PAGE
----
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Vanilla Nice: A Review of Love, Simon

Ok, it’s Let’s Jog Your Memory-time! Name me a major Hollywood studio teenage rom-com, coming of age film that’s also about coming out? You can rack your LGBT(i)Q’s on this one, and am pretty certain you still won’t come up with a title. All these youth-oriented major studio productions might have had a gay character as the hero or heroine’s best friend, or as the scene-stealing stylist/classmate or adviser on love; but not as the main protagonist/title character. And that’s why for merely existing, Love, Simon, is a film I salute in the name of diversity and openness.  


Seventeen year old Simon Spier (Nick Robinson) opens the film narrating that ‘I’m just like you’. He lives in the suburbs, with charming, liberal parents (Jennifer Garner and Josh Duhamel) and a quirky younger sister; and hangs out with High School friends who look like they came out of central casting - into iced coffees, school theatre, and good grades. There’s just one blip on the horizon, Simon is gay, but hasn’t come out, sharing his secret online with a classmate who signs as Blue and has the same problem as Simon (online, Simon is Jacques). What follows is episode after vignette of how Simon agonises over coming out, whether his communication with Blue will be exposed and pre-empt his doing it on his own terms, and who is Blue.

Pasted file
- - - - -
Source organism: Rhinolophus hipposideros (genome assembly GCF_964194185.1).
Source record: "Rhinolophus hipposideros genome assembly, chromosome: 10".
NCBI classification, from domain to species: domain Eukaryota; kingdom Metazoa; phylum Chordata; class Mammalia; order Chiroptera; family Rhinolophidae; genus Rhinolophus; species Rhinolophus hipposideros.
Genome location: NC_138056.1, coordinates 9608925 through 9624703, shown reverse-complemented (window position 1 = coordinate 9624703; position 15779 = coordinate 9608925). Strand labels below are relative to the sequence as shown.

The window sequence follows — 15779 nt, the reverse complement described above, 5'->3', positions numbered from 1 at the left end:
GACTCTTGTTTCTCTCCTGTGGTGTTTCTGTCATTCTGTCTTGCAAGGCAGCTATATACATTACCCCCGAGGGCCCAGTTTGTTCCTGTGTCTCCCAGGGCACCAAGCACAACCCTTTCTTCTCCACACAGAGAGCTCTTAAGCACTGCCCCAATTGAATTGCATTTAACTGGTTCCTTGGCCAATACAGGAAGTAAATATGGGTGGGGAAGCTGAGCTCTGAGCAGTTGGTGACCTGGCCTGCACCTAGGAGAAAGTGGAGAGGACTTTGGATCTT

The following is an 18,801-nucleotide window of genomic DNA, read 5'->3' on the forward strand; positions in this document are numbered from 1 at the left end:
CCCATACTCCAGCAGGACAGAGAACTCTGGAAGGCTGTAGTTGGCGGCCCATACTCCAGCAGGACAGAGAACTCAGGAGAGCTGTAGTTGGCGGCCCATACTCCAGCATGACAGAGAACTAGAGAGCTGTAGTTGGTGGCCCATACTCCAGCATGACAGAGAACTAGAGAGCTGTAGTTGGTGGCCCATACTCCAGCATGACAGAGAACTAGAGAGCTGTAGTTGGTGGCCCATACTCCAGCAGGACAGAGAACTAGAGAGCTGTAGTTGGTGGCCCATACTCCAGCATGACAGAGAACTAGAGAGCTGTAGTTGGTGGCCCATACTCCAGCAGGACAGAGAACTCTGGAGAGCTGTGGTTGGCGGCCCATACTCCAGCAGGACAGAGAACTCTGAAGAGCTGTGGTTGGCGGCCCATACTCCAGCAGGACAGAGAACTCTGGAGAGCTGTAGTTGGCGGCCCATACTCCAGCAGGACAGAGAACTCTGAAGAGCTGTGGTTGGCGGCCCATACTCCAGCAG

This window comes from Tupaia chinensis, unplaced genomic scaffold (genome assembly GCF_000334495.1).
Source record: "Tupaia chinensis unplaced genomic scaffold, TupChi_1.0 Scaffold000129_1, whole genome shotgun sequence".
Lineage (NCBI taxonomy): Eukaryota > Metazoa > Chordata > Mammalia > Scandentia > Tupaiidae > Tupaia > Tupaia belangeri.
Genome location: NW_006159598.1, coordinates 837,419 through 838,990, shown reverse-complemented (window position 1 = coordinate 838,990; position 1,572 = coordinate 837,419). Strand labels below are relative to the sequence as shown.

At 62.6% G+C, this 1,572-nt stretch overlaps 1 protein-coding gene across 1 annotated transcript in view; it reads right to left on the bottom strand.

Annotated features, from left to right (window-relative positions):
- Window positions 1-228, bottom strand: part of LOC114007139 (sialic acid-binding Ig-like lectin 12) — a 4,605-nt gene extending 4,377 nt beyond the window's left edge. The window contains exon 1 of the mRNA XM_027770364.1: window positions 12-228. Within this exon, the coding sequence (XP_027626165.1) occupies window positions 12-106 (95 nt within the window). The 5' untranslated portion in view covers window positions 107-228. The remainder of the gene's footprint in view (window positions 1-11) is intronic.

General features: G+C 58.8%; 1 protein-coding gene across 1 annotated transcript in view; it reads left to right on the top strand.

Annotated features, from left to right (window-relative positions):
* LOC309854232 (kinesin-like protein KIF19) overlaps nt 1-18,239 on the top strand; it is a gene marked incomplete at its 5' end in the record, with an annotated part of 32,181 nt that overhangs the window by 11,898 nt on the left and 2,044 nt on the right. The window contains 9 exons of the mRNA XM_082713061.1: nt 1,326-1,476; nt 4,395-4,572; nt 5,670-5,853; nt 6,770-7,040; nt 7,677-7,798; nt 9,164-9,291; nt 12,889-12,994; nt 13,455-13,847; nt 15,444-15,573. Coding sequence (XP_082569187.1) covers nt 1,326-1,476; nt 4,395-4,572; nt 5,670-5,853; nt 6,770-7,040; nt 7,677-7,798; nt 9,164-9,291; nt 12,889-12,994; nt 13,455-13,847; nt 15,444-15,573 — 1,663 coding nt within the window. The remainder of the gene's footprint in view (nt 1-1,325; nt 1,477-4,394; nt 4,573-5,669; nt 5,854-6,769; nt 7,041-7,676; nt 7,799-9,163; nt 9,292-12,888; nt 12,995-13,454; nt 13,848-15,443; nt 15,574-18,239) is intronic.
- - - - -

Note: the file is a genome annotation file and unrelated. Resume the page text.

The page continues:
On the surface, it may not seem like much to hinge a film on; but the screenplay delivers in an engaging way. Sure, there is a Vanilla, white bread PG-approach to the treatment - no Grindr or sexting. Instead, we get a whole lot of talking about feelings, about misunderstandings, and about friendships standing the test of these seismic gender identity decisions. And the storyline knows how to bring in sidebars that hold us in relative suspense - none better than our guessing the identity of Blue.

What I was really pleased with was the audience reaction the night I watched, hoping this will be how regular audiences will similarly accept the film’s premise. Like a regular teenage rom-com, the audience broke into cheers and applause, the kilig factor strong, despite the fact that our hero happened to be gay. This sort of acceptance was encouraging, and made Simon’s ‘I’m just like you’ ring true. 


Back in the 1980’s, the late writer/director John Hughes basically rewrote these teenage films with such gems as 16 Candles, The Breakfast Club, Ferris Bueller’s Day Off, and Pretty in Pink; and I’d like to think Love, Simon’s Director Greg Berlanti (he’s been involved with Dawson’s Creek, Supergirl, and Riverdale) has mastered his John Hughes lessons, and given us his best 2018 version.


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